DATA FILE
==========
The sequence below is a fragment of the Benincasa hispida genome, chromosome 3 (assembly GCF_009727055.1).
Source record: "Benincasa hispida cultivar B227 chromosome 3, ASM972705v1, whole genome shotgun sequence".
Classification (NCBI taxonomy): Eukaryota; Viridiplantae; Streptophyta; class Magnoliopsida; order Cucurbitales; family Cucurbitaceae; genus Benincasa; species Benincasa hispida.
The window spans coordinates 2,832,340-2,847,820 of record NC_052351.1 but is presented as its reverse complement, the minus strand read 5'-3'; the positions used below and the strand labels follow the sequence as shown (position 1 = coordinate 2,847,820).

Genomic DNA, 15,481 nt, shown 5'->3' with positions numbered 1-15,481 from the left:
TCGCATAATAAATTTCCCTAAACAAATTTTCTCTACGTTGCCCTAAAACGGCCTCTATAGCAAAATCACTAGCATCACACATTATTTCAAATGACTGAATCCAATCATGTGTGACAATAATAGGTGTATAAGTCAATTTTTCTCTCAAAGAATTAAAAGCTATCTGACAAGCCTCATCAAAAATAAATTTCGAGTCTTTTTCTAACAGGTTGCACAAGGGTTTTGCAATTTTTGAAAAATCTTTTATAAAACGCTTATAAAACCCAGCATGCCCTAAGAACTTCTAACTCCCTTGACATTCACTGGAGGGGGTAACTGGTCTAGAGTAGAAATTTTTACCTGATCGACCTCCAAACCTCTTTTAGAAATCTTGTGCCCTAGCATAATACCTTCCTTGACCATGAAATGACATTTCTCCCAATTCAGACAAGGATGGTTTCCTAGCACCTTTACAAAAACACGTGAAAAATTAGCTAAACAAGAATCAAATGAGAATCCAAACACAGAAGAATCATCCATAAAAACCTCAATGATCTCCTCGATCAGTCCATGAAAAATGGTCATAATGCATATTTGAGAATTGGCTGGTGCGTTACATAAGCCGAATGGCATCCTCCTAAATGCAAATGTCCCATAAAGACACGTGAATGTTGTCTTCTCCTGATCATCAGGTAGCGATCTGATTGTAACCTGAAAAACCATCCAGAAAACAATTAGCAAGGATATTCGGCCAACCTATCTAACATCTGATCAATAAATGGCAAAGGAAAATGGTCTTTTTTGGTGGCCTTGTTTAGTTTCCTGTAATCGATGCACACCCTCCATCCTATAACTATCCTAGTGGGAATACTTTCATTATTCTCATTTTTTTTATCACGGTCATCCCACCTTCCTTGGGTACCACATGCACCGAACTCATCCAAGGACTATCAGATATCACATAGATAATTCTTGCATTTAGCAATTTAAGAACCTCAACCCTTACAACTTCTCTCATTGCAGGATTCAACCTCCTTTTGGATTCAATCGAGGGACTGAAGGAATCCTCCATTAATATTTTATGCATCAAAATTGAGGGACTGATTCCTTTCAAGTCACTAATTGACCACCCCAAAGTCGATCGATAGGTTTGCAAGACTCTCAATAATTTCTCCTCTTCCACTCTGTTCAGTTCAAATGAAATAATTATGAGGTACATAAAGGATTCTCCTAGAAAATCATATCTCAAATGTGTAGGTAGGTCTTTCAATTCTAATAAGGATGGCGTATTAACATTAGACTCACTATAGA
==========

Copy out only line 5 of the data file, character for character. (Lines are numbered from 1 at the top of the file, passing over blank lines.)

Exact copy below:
Genomic DNA, 15,481 nt, shown 5'->3' with positions numbered 1-15,481 from the left: